Why Latinx People Are Uniquely Vulnerable to Wrongful Conviction

Special Feature 10.07.22 By Daniele Selby

Exoneree Clemente Aguirre. (Image: Lacy Atkins/Innocence Project)

Exoneree Clemente Aguirre. (Image: Lacy Atkins/Innocence Project)

Updated on Sept. 15, 2022: This article has been updated to reflect the most recent statistics of Latinx exonerees since 1989.

In the summer of 2004, Clemente Aguirre enjoyed a day off work from the restaurant where he washed dishes and prepped food in Florida. He spent the afternoon and evening of June 16 drinking with friends and relaxing. He didn’t know that would be the last relaxing day he would have for many years to come.

In the early morning of June 17, Mr. Aguirre stopped by his neighbor’s house on his way home. It was then that he discovered his neighbors, 47-year-old Cheryl Williams and 68-year-old Carol Bareis, had been attacked. Mr. Aguirre tried to revive Ms. Williams, but it was too late. She was already dead. In the next room, he found Ms. Bareis’ lifeless body.

Mr. Aguirre had arrived in the United States just over a year earlier, after fleeing violence in Honduras, where he feared retaliation for refusing to become a member of a drug-trafficking gang. Because of his immigration status, Mr. Aguirre feared he would be deported if he contacted the police about what he’d seen. So he did not report the crime.

A few hours later, Mark Van Sandt, Ms. Williams’ daughter’s boyfriend arrived at the home to pick up some of his girlfriend’s belongings. Instead, he found the women dead and immediately called the police. About a week later, Mr. Aguirre was charged with their murders. He was ultimately convicted and sentenced to death. He spent 14 years in prison — including a decade on death row — before he was exonerated by DNA and other newly discovered evidence in 2018.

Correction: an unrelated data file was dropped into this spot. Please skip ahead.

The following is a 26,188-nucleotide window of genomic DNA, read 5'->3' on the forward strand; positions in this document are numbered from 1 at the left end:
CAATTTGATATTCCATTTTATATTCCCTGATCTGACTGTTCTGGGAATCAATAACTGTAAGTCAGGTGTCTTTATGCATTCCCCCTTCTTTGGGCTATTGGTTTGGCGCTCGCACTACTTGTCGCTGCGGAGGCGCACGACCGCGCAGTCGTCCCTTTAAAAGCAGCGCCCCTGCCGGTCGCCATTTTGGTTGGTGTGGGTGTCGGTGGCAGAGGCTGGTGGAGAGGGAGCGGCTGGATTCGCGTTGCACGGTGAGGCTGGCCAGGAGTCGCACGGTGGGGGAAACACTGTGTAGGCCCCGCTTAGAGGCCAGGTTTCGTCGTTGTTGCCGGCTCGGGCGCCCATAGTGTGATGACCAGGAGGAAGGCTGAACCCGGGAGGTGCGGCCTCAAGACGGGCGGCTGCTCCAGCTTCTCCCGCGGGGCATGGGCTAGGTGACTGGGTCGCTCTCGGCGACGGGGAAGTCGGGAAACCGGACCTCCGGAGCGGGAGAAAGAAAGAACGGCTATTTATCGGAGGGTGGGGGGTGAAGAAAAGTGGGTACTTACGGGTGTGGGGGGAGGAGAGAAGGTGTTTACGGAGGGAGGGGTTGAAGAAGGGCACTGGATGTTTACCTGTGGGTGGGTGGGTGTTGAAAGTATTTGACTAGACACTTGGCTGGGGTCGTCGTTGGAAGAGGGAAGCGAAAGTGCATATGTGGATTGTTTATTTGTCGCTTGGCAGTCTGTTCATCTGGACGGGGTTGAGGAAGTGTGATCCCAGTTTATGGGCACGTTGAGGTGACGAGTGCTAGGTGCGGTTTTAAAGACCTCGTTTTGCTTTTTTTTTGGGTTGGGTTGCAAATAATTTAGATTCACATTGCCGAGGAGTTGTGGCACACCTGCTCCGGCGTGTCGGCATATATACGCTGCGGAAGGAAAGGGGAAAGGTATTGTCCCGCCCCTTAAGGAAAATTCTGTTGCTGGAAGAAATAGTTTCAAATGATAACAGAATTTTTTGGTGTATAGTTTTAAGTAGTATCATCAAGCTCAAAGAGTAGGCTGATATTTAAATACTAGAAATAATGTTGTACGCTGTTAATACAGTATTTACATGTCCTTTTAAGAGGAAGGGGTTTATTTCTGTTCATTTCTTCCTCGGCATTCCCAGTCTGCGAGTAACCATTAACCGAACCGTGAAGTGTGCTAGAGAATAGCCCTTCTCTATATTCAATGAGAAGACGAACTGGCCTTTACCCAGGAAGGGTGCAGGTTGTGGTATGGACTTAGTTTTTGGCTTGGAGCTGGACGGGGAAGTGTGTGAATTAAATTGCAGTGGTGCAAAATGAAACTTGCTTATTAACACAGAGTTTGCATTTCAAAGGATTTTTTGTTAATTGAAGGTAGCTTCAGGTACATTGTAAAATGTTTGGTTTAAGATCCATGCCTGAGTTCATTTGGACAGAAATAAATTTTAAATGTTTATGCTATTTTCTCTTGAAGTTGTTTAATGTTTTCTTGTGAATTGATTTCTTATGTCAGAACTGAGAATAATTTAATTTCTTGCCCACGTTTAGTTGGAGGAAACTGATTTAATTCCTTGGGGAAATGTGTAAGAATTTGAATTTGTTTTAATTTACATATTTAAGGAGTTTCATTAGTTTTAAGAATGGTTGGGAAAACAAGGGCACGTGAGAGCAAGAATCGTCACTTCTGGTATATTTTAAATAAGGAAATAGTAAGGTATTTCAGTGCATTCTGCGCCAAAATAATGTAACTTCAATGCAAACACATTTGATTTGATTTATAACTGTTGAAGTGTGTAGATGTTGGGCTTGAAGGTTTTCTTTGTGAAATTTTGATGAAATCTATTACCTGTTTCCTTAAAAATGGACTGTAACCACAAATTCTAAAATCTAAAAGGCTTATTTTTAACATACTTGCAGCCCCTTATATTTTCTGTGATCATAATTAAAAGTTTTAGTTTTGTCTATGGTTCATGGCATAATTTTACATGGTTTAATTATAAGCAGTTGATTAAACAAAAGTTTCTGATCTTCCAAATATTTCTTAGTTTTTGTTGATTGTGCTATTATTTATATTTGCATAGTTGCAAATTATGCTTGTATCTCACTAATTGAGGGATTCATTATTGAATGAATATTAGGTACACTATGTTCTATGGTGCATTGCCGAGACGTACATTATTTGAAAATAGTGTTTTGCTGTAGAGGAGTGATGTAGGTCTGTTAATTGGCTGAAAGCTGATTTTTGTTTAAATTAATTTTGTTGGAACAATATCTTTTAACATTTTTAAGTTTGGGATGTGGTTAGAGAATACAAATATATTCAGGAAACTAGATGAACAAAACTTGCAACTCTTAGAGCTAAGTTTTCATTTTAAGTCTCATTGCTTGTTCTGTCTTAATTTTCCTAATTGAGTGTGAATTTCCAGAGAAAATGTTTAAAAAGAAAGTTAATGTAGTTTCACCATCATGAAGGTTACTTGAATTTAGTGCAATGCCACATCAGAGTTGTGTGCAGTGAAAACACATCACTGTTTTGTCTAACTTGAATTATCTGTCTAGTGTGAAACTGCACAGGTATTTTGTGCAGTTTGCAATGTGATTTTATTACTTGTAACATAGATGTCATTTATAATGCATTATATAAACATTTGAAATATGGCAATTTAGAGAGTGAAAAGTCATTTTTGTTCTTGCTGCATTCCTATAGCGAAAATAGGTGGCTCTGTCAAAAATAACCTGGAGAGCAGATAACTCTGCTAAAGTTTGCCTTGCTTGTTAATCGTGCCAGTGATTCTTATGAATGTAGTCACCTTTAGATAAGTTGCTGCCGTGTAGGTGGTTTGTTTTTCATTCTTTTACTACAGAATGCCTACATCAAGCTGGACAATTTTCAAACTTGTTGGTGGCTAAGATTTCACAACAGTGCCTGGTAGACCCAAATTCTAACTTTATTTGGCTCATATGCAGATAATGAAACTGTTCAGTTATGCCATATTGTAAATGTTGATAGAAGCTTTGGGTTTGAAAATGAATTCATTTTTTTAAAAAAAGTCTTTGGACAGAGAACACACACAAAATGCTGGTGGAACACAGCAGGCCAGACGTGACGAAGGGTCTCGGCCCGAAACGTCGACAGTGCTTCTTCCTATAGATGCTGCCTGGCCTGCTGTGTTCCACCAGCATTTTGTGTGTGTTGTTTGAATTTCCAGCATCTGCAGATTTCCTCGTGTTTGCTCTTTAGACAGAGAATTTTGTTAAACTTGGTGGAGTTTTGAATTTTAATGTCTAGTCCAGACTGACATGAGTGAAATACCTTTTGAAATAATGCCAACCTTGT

Clemente Aguirre with his attorney (left) and the letter he wrote to the Innocence Project (right). (Images: Innocence Project)

Mr. Aguirre is one of 395 Latinx people who have been wrongfully convicted and exonerated since 1989, according to the National Registry of Exonerations. Though Mr. Aguirre has been free for nearly two years now, he has received no compensation for his wrongful conviction and years on death row because of Florida’s compensation law. Just four exonerees have been compensated since the law passed in Florida in 2008, though more than 30 people have been exonerated. The Innocence Project is currently advocating to fix Florida’s law to ensure that exonerees like Mr. Aguirre receive fair compensation.

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Immigration status can play a role in wrongful convictions

Innocent Latinx people like Mr. Aguirre are uniquely vulnerable to wrongful conviction because of concerns over immigration status, according to a recent study published in the UCLA Law Review. Innocent Latinx immigrants are more vulnerable to pleading guilty to crimes they didn’t commit under threat of deportation and law enforcement officers have used witnesses’ immigration statuses to manipulate their testimony.

Even after innocence is established and a conviction is overturned, Latinx immigrant exonerees can still face deportation or other immigration issues. This means that despite being cleared of all charges and having years of freedom stolen by wrongful imprisonment, some Latinx immigrant exonerees must continue fighting the legal system.

Most Latinx people in the U.S. are U.S. citizens, but in some cases, they face similar challenges to wrongfully convicted Latinx immigrants. In several cases, U.S. citizens have been wrongfully convicted of entering the country illegally or committing another immigration violation, and were exonerated only after proving that they had been citizens all along.